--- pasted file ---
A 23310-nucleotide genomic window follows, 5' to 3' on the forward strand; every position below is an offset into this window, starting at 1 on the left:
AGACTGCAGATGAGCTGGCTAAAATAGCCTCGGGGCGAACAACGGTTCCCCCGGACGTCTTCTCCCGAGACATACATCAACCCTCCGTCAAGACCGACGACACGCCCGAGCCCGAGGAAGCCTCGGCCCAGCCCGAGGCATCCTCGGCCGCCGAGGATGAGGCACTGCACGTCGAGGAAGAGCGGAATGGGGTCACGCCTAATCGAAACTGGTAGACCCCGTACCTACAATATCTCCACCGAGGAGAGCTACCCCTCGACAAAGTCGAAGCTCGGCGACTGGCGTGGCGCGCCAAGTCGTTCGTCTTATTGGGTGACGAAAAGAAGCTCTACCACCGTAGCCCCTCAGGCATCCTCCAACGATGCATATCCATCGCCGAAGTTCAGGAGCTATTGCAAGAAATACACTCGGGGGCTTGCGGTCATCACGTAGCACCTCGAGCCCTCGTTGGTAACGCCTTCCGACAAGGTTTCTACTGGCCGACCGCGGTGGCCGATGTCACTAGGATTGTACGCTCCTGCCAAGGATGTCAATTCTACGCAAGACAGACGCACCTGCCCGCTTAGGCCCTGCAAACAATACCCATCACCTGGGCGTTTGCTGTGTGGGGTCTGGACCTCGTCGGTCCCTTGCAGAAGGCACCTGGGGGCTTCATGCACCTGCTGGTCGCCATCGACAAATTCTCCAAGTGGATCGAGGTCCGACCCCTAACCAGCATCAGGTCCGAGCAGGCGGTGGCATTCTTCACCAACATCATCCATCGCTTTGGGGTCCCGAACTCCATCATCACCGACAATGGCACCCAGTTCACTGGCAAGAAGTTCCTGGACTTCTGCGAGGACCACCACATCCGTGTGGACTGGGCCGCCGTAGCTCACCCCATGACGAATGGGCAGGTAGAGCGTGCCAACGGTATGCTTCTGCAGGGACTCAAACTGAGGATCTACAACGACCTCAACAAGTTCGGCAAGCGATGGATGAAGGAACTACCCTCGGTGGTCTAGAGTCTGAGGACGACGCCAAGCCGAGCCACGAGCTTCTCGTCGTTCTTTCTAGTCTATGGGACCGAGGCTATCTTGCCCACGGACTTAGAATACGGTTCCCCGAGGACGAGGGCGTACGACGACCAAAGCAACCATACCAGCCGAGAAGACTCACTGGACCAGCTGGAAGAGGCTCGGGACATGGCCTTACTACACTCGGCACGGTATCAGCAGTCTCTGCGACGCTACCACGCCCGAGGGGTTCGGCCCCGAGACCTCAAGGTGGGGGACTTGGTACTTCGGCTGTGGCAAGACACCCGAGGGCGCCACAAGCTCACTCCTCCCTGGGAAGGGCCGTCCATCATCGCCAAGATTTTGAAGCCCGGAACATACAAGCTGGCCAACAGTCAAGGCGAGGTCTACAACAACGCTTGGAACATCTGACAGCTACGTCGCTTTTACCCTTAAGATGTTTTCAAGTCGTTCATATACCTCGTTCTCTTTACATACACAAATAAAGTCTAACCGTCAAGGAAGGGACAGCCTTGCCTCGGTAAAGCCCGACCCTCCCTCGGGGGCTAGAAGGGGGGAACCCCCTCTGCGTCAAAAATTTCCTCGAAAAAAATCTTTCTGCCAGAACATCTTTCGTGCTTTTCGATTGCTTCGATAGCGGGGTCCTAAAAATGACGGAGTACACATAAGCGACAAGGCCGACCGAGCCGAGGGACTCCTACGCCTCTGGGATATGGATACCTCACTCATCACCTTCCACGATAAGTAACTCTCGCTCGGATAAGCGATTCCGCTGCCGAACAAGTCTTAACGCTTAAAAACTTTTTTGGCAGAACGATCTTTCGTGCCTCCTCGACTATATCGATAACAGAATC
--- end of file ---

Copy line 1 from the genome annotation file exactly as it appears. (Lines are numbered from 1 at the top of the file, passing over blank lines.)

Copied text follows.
A 23310-nucleotide genomic window follows, 5' to 3' on the forward strand; every position below is an offset into this window, starting at 1 on the left: